Spud Spikes for baking, grilling, and barbequing.

Treatments allow breathable water-repellent coating for bricks

QuestionWe recently purchased a home with a lot of brick work and it's "orange" in color. I don't want to paint it—only soften and gray the color. Are there any products available that will work? Please help me tone down this vivid color. Many thanks.

AnswerThanks for sending in the picture. I have to agree with you that the color is a little loud and outdated. The different color tones in the brickwork result from a combination of natural materials (clay composition), any added compounds, surface treatments, and firing temperature. I also noticed that color was added to the mortar. With all that going on, the walls look very busy, so softening the overall color could add new dimension to the home's curb appeal.

Tinting or staining brickwork is a common practice that has been used successfully for over 30 years. Tinting or staining bricks, however, is usually done by an professional.

Before beginning, it's important to prepare the brick and mortar. Because bricks, in general, are porous and can retain water, it's important that water from sprinklers not be directed at the walls. Also, do not allow snow during winter months to rest against the walls.

The bricks need to be thoroughly dry before beginning the project. Also, if the brick has been painted or has any other surface coating, the surface should be cleaned with a mild sandblasting or chemical treatment. I recommend having a professional handle this phase of the project. Examine carefully and repair mortar joints as needed.

The three products I recommend can be purchased through contractors' supply houses found under "Concrete Products" in the Yellow Pages. They should also be able to recommend a professional to handle your project.

  1. Nox-Carb is a penetrating, pigmented, water-repellant sealer/stain for interior and exterior concrete and masonry surfaces (www.nox-crete.com).
  2. Tamms Aquastain T-96 is a water-based, decorative, penetrating stain (www.tamms.com).
  3. Tamms Tammolastic is an elastomeric decorative and protective coating (www.tamms.com).

These treatments each carry a 10-year limited warranty and you can expect the finish to last at least 10 years. They all repel water and yet allow the substrate to breathe; if the coating didn't breathe, then during the winter months, water would migrate toward the (warm) interior walls. During warmer weather, water will be pulled to the (warm) exterior side causing the vapors to stain the surface and the coating (paint) to peel. It's very important to use a product that allows the substrate to breathe.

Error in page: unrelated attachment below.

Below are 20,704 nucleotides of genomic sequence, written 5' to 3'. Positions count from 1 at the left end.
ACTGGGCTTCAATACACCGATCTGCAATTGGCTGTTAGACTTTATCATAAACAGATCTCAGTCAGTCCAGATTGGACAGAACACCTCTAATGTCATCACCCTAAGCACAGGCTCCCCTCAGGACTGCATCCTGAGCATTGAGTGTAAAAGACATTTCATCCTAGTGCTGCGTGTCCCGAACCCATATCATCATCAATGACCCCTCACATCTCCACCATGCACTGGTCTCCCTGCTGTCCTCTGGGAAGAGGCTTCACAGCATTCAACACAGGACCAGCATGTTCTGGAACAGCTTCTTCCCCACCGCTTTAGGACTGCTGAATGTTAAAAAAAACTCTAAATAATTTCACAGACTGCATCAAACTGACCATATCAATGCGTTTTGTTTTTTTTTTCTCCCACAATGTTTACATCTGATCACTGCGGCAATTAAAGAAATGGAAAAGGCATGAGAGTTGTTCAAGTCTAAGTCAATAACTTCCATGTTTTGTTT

Penetrating stain products retain the natural texture of the masonry surface without leaving a "painted" look. Many standard and custom colors are available so ask for a color chart when you visit the contractors' supply houses. While penetrating stains will yield the color you seek, the uniformity of the overall color will be based on the existing color tones of the brickwork's surface, i.e., different color tones (light/dark) will be evident in the overall finished product. However, a protective coating will yield more uniformity than a penetrating stain when it comes to different colored bricks.

A primer is required before the finish coat can be applied. Tamms carries an H/P Primer specially formulated for concrete or masonry surfaces. It is milky white but dries clear with a slight gloss. It, too, creates a breathable barrier within the substrate surface.

Again, I recommend you contact a contractors' supply house for product information and that you contract with a professional for the project. I can't stress this enough, because if the job doesn't turn out as you expected, it could hurt the resale value of the home—and it could cost a fortune to correct.

Copyright © 2004, 2006, & 2007 LAF/C.R.S., Inc. All rights reserved.
Question answered by Leon A. Frechette.

[ Back to Top ]


C.R.S., Inc. · Spokane, Washington · USA

Copyright © 1998-2021 by C.R.S., Inc. and asktooltalk.com

AskToolTalk.com Tools and Articles